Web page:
Bret Stephens, a deputy editor at the Journal, doesn’t outright say that Powell is anti-Semitic. Instead, in a manner reminiscent of Glenn Beck’s “I’m just asking questions!” tactic for avoiding responsibility for his nonsense, Stephens strings together two statements of Powell’s to suggest he has a track record of anti-Semitism:
OK, I get it. An errant slip of the tongue isn’t proof of prejudice. We have all said things the offensiveness of which we perhaps didn’t fully appreciate when we opened our mouth.
Like the time when, according to Bob Woodward, Mr. Powell accused Douglas Feith, one of the highest-ranking Jewish officials in the Bush administration and the son of a Holocaust survivor, of running a “Gestapo office” out of the Pentagon. Mr. Powell later apologized personally to Mr. Feith for what he acknowledged was a “despicable characterization.”
Or the time when, according to George Packer in his book “The Assassins’ Gate,” Mr. Powell leveled another ugly charge at Mr. Feith, this time in his final Oval Office meeting with George W. Bush. “The Defense Department had too much power in shaping foreign policy, [Powell] argued, and when Bush asked for an example, Powell offered not Rumsfeld, the secretary who had mastered him bureaucratically, not Wolfowitz, the point man on Iraq, but the department’s number three official, Douglas Feith, whom Powell called a card-carrying member of the Likud Party.”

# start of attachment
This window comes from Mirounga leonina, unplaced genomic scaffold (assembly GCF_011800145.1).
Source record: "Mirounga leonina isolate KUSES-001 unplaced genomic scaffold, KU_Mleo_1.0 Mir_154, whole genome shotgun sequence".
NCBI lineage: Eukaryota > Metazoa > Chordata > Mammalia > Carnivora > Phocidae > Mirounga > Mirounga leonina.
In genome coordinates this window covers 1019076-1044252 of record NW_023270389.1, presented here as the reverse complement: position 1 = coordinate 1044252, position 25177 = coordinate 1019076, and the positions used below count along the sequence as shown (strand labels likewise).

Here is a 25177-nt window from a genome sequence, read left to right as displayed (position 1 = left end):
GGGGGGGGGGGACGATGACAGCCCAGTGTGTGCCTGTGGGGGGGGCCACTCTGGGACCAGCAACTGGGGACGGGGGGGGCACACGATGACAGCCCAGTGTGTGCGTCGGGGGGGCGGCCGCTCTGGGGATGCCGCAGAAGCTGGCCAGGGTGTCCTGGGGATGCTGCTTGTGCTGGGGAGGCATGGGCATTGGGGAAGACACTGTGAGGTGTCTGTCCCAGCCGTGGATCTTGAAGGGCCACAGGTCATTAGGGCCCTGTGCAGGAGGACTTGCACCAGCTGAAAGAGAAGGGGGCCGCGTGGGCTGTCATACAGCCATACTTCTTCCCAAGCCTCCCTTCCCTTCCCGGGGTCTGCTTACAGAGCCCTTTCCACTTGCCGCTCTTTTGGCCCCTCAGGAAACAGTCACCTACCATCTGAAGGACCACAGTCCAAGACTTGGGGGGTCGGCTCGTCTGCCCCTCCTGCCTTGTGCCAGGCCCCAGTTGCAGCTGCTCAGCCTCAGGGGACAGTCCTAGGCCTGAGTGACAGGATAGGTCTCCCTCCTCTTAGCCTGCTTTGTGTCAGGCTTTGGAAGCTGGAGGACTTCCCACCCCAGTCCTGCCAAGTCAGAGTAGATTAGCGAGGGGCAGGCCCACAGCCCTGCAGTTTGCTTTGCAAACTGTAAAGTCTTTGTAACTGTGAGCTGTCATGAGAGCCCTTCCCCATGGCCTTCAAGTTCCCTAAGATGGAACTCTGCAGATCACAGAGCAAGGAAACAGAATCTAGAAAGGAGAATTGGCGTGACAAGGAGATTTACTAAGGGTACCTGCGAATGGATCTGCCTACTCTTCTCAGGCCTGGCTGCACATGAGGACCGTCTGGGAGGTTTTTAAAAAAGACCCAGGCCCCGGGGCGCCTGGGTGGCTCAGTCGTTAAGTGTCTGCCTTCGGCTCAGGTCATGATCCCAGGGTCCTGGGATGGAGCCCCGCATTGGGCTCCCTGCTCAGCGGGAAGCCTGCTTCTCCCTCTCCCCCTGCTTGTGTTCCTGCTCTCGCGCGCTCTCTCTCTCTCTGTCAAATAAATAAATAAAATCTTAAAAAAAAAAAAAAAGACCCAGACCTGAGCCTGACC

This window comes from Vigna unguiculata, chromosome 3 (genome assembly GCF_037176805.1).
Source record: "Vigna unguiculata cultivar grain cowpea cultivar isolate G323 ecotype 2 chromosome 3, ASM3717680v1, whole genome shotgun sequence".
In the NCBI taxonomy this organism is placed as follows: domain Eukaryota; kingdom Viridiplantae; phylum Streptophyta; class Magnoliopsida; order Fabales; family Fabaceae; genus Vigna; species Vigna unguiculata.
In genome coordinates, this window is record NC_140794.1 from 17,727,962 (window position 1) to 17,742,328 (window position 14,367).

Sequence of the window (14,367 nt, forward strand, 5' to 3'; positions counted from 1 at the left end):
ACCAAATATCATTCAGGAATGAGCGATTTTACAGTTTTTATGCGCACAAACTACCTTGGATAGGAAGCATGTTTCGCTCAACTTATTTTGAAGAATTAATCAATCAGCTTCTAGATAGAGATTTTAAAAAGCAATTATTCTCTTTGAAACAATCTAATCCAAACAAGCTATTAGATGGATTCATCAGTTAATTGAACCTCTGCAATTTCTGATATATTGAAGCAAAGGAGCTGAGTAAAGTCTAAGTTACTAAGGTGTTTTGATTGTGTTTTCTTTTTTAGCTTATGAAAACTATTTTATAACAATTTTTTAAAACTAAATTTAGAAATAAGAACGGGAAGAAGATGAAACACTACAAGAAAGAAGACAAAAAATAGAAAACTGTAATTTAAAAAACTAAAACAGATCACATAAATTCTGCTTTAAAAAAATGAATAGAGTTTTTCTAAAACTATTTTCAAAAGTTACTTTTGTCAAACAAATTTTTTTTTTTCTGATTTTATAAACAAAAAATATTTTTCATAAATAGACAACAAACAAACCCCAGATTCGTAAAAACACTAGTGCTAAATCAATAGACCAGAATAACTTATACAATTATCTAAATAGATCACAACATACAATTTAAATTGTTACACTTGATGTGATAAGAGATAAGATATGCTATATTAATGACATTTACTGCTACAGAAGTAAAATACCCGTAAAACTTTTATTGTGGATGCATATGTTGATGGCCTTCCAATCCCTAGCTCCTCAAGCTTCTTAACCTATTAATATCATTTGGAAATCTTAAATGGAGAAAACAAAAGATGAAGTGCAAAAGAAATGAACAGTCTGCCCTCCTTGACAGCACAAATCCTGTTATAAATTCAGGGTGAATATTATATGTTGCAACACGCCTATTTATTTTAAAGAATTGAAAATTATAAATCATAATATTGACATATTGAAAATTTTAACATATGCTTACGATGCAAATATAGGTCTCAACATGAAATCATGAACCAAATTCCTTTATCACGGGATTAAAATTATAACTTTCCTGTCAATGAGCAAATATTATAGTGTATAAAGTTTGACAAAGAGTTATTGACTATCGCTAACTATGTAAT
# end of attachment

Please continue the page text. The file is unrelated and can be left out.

The implication of this is that Powell has a pattern of anti-Semitic behavior. While Stephens never owns that this is, in fact what he’s implying, it’s hard not to see the suggestion (which is, of course, baseless).
Stephens might protest that he’s simply attempting to point out the alleged absurdity of Powell’s claim that several remarks by leading Republicans show that there’s a “a dark vein of intolerance” running through the GOP. Set aside, for the moment, that Powell’s examples are substantially more well-grounded than Stephens’. Were that the columnist’s point, then he would be repudiating his own case that Hagel is suffused by the “odor” of anti-Semitism, an argument built solely on the same sort of quotes he says Powell is wrong for using. So either a) Stephens should admit that the GOP emits the “odor” of racism, or b) he should retract and apologize for his own insinuations about Hagel (which others have done him the courtesy of taking apart).
There’s also an amusing implication in the column that the only lobby anyone ever suggests “intimidates” people is the so-called Israel Lobby. Stephens’ evidence for this strange claim is his own Google searches for “the farm lobby intimidates,” “the African-American lobby intimidates,” or “the Hispanic lobby intimidates.” Even accepting the idea that two seconds of Google work counts as evidence, one might suggest Stephens search for “the NRA intimidates” or the “the AARP intimidates.” He might be surprised at the results.
Stephens himself suggested that Hagel is anti-Semitic but pleaded on Sunday that he made no such charge. But Stephens isn’t the only accuser of Hagel’s to run into trouble recently. Elliott Abrams, a former Bush official and Paul Ryan adviser whose charge of anti-Semitism against Hagel was far more overt, has been roundly condemned, including by his own boss.